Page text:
The survivor of the playoff will face the 19-year-old Hillier in match play. The New Zealander shot a 2-under 70 at Spyglass Hill to share medalist honors with the 18-year-old Hammer at 6 under. Hammer, an incoming freshman at Texas who played in the 2015 U.S. Open at age 15, shot 68 at Spyglass Hill.
Stewart Hagestad had the low round of the day, a 5-under 66 at Pebble Beach, to move into a tie for 10th after opening with a 76 at Spyglass Hill. The 27-year-old Hagestad won the 2016 U.S. Mid-Amateur and earned low amateur honors at the 2017 Masters.
Hammer in position (again) to co-medal at U.S. Am
PEBBLE BEACH, Calif. – Cole Hammer is in position to go for a rare sweep in this summer’s biggest events.
Two weeks ago, Hammer, an incoming freshman at Texas, was the co-medalist at the Western Amateur and went on to take the match-play portion, as well.
Here at the U.S. Amateur, Hammer shot rounds of 69-68 and was once again in position to earn co-medalist honors. At 6-under 137, he was tied with 19-year-old Daniel Hillier of New Zealand.
“It would mean a lot, especially after being medalist at the Western Am,” Hammer said afterward. “It’s pretty special.”
No stroke-play medalist has prevailed in the 64-man match-play bracket since Ryan Moore in 2004. Before that, Tiger Woods (1996) was the most recent medalist champion.
On the strength of his Western Am title, Hammer, 18, has soared to No. 18 in the World Amateur Golf Ranking. He credited his work with swing coach Cameron McCormick and mental coach Bob Rotella.
“Just really started controlling my iron shots really well,” said Hammer, who has worked with McCormick since 2015, when he qualified for the U.S. Open at Chambers Bay as a 15-year-old.
“Distance control with my wedges and all my iron shots, playing different shots, has become really a strength in my game. I’ve really turned the putter on this year, and I’m seeing the lines and matching the line with the speed really well. I think that’s been the key to my summer.”
A two-time New Zealand Amateur champion, Hillier is ranked 27th in the world. He said that, entering the tournament, he would have been pleased just to make it to match play.
“But to come out on top, it’s amazing,” Hillier said. “Cole is a really good golfer and has been playing well lately. So, yeah, I’m in good company.”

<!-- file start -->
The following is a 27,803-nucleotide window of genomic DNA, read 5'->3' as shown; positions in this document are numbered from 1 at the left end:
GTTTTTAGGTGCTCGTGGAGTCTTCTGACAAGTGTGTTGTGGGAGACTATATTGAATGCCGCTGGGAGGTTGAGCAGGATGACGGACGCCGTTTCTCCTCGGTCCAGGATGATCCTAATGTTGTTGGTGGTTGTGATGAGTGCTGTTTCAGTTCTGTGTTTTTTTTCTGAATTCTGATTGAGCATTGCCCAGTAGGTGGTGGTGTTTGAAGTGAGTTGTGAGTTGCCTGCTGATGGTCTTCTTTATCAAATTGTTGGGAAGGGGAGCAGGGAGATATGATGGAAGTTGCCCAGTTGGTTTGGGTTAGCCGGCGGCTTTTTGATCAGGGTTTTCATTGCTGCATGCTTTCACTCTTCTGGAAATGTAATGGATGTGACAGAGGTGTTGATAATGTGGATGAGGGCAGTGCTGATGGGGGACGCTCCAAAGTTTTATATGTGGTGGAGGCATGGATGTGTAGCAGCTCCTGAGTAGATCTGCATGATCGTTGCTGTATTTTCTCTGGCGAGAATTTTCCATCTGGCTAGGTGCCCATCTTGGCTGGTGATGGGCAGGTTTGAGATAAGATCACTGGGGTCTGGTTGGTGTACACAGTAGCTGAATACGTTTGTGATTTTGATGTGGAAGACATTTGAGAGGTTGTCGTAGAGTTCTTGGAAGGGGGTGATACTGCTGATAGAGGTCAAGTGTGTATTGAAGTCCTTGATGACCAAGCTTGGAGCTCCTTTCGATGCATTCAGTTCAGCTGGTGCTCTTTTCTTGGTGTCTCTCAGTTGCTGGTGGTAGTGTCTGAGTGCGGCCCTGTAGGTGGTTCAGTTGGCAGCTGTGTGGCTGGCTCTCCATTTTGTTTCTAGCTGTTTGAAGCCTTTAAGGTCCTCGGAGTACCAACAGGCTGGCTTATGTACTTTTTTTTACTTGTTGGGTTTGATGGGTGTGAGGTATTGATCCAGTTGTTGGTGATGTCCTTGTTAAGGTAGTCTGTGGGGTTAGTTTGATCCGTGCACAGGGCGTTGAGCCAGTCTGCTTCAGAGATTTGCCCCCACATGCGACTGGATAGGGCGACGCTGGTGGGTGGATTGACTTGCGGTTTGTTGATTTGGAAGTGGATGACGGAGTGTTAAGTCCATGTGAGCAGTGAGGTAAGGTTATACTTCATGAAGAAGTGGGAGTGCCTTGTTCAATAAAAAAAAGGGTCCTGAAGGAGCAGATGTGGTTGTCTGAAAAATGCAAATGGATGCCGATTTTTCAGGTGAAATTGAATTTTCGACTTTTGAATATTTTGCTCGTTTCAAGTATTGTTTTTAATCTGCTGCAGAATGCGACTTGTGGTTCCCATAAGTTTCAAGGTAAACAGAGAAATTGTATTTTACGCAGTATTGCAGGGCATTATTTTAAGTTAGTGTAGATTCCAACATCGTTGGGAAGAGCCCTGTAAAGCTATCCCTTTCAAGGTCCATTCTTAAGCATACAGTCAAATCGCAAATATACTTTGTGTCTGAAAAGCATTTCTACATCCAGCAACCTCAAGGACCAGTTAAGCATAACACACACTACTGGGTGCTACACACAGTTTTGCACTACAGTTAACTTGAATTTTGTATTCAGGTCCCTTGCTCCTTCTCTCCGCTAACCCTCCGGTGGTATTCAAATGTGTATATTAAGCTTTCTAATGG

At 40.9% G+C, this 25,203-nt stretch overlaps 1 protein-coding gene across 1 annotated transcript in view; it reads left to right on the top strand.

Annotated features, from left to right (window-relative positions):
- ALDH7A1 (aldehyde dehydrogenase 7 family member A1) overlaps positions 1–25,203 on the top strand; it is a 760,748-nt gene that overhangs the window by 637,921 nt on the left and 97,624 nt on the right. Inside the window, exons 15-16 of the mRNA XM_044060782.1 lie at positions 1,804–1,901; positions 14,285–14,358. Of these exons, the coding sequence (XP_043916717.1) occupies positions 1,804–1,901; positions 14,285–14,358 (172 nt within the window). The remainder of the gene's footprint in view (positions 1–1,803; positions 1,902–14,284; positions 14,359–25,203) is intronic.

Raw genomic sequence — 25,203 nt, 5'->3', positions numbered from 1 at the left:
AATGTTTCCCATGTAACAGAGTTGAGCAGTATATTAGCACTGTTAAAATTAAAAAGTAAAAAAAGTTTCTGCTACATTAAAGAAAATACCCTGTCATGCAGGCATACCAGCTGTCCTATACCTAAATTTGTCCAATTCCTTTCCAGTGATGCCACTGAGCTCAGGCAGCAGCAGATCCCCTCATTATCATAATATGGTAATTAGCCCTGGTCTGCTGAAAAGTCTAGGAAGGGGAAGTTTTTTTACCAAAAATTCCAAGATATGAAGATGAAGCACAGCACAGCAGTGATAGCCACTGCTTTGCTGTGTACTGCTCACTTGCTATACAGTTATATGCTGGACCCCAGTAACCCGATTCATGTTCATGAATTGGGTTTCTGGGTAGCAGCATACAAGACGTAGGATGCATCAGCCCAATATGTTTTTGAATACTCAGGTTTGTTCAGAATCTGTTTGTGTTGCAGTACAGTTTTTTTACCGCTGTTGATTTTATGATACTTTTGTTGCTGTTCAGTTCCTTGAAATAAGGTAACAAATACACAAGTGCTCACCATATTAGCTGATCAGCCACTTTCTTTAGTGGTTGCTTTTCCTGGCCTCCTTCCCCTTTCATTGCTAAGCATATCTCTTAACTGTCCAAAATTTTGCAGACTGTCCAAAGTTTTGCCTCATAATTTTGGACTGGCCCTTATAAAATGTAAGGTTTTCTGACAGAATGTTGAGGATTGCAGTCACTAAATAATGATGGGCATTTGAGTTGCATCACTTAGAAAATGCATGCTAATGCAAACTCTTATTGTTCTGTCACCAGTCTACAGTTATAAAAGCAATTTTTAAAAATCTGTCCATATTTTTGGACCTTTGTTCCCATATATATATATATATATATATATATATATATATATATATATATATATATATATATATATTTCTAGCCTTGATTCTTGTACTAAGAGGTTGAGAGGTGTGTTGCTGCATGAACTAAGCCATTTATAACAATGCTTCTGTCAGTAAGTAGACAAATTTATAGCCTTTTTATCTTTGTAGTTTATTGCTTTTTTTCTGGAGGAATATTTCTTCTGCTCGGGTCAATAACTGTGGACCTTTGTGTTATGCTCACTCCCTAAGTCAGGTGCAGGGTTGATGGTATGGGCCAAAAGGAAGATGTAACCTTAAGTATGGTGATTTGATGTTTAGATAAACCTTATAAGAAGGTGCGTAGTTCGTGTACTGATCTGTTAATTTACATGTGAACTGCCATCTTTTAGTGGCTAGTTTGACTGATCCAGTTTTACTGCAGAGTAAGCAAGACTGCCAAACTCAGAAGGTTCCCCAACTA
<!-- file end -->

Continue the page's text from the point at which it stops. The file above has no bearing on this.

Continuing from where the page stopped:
Tee times, TV schedule, stats for Wyndham Championship
It's the last tournament of the PGA Tour's regular season as the top 125 in the FedExCup points list advance to next week's playoff event. Here's the key info for the Wyndham Championship. (Click here for tee times)
How to watch:
Thursday, Rd. 1: Golf Channel, 3-6PM ET; live stream: https://www.golfchannel.com/pgastream
Friday, Rd. 2: Golf Channel, 3-6PM ET; live stream: https://www.golfchannel.com/pgastream
Saturday, Rd. 3: Golf Channel, 1-2:45PM ET; live stream: https://www.golfchannel.com/pgastream; CBS, 3-6 p.m.
Sunday, Rd. 4: Golf Channel, 1-2:45PM ET; live stream: https://www.golfchannel.com/pgastream; CBS, 3-6 p.m.
Purse: $6 million
Course: Sedgefield Country Club (par 70, 7,127 yards)
Defending champion: Henrik Stenson. Last year he defeated Ollie Schniederjans by one stroke to earn his sixth career PGA Tour win.
Notables in the field
• Missed the cut last week at the PGA Championship
• Six top-10 finishes this year, including T-5 at the Masters and T-6 at the U.S. Open
• Eight missed cuts in last 10 PGA Tour starts
• Currently 131 in FedExCup standings (33 points back of 125th)
• Five top-10 finishes in this event since 2010 (won in 2011)
• 56 under par in last five years in this event (best of any player in that span)
Faldo: Woods told fellow Masters champ 'I'm done' in '17
Fresh off his runner-up finish at the PGA Championship, it's easy to get caught up in the recent success and ebullient optimism surrounding Tiger Woods. But it was not that long ago that Woods even hitting another competitive shot was very much in doubt.
Six-time major champ Sir Nick Faldo shed light on those darker times during a recent appearance on the Dan Patrick Show when he relayed a story from the 2017 Masters champions' dinner. The annual meal is one of golf's most exclusive fraternities, as only the chairman of Augusta National Golf Club is allowed to dine with the men who have each donned a green jacket.
Last spring Woods had not yet undergone spinal fusion surgery, and Faldo explained that Woods at one point turned to an unnamed Masters champ and grimly assessed his future playing chances.
"I know he whispered to another Masters champion, two Masters dinners ago, 'I'm done. I won't play golf again,'" Faldo said. "He said, 'I'm done. I'm done, my back is done.' He was in agony. He was in pain. His leg, the pain down his legs, there was nothing enjoyable. He couldn't move. If you watched footage of him, he couldn't even get in and out of the golf cart at the (2016) Ryder Cup when he was a vice captain."
But Woods opted for fusion surgery a few weeks later, and after a lengthy rehab process he returned to competition in December. His 2018 campaign has been nothing short of remarkable, with a pair of runner-up finishes to go along with a T-6 result at The Open when he held the outright lead on the back nine on Sunday.
After apparently even counting himself out, Woods is back up to 26th in the latest world rankings and appears in line to be added as a captain's pick for the Ryder Cup next month.
"What he's been able to do is unbelievable," Faldo said. "To turn this aruond, to get this spine fusion, it's completely taken away the pain. To have this mobility is absolutely amazing. Great on him, and great for golf."